"You canker blossom!" 3 Shakespearean Insults


[ih-kweyt] /ɪˈkweɪt/
verb (used with object), equated, equating.
to regard, treat, or represent as equivalent:
We cannot equate the possession of wealth with goodness.
to state the equality of or between; put in the form of an equation:
to equate growing prosperity with the physical health of a nation.
to reduce to an average; make such correction or allowance in as will reduce to a common standard of comparison.
Origin of equate
late Middle English
1375-1425; late Middle English < Latin aequātus (past participle of aequāre to make equal), equivalent to aequ(us) equal + -ātus -ate1
Related forms
equatability, noun
equatable, adjective
unequated, adjective Unabridged
Based on the Random House Dictionary, © Random House, Inc. 2015.
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Examples from the web for equate
  • The last part is the hardest: what is the appropriate balance between the desire to equate and inefficiency that it induces.
  • It is a common fallacy to equate the recently revived art of the countertenor with the presumably unrevivable art of the castrato.
  • Professional letters do not equate with dry and boring.
  • However, strong leadership does not equate to bullying and murdering your own people.
  • If two stimuli are delivered at exactly the same time, even snails will equate the stimuli.
  • The latter interpretation, even if it doesn't match consumers' expectations, doesn't necessarily equate to fraud.
  • But biological changes don't necessarily equate to a health risk.
  • It is a bone you could equate to a keystone of an arch-the stone that keeps an arch from falling in on itself.
  • Finally, you shrug when someone remarks that it may not be a good idea to equate soup with freedom of speech.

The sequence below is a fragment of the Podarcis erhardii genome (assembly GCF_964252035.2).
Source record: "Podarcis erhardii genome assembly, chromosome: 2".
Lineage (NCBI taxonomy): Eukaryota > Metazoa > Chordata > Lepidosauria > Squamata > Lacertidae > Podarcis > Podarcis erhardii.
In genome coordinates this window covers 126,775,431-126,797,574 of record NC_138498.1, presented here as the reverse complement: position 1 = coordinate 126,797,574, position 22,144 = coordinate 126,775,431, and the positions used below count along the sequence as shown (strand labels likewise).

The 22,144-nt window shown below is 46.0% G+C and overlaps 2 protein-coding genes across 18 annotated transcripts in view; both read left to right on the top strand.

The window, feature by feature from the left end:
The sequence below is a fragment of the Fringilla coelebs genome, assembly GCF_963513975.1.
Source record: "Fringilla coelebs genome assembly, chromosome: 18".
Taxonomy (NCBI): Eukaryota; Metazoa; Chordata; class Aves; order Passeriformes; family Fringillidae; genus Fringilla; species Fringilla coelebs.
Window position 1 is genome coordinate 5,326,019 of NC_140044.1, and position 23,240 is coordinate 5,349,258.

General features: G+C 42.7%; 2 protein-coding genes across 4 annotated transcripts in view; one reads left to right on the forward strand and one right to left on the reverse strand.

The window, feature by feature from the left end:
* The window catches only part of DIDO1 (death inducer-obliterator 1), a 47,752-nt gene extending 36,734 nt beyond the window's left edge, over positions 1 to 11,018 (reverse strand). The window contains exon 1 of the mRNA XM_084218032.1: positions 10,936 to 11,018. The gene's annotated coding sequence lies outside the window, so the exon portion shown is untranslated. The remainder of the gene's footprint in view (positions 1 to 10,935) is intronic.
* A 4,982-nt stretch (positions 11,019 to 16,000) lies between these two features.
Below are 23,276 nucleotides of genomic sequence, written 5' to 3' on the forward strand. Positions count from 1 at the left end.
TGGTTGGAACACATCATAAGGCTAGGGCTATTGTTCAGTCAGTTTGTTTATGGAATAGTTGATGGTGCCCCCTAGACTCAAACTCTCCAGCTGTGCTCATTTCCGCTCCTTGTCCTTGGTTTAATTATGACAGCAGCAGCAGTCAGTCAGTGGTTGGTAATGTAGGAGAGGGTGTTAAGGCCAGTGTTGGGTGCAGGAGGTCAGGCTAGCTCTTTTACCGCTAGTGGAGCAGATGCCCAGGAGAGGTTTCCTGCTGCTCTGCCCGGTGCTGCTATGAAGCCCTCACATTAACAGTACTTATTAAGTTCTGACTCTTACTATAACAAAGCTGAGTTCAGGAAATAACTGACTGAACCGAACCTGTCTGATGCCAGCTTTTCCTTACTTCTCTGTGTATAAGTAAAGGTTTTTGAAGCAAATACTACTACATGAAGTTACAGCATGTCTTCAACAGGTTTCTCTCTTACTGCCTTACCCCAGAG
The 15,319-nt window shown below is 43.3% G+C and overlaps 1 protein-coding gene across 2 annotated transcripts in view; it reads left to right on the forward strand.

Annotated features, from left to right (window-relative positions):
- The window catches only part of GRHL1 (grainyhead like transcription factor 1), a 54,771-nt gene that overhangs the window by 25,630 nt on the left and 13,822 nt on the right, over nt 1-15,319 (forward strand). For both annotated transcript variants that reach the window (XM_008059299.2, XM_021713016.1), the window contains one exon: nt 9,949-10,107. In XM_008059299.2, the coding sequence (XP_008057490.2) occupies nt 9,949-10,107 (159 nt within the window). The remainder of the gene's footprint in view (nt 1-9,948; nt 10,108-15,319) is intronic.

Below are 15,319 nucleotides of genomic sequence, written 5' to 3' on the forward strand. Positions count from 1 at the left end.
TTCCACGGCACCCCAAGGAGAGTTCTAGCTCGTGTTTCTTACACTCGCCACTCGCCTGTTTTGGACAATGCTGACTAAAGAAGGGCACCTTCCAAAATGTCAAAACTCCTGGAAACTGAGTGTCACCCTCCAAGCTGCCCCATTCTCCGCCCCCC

• It has long been a cliché that muscle bulk doesn't equate to intelligence.
British Dictionary definitions for equate


verb (mainly transitive)
to make or regard as equivalent or similar, esp in order to compare or balance
(maths) to indicate the equality of; form an equation from
(intransitive) to be equal; correspond
Derived Forms
equatable, adjective
equatability, noun
Word Origin
C15: from Latin aequāre to make equal
Collins English Dictionary - Complete & Unabridged 2012 Digital Edition
© William Collins Sons & Co. Ltd. 1979, 1986 © HarperCollins
Publishers 1998, 2000, 2003, 2005, 2006, 2007, 2009, 2012
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Word Origin and History for equate

early 15c., from Latin aequatus "level, levelled, even," past participle of aequare "make even or uniform, make equal," from aequus "level, even, equal" (see equal (adj.)). Earliest use in English was of astrological calculation, then "to make equal;" meaning "to regard as equal" is early 19c. Related: Equated; equating.

Online Etymology Dictionary, © 2010 Douglas Harper
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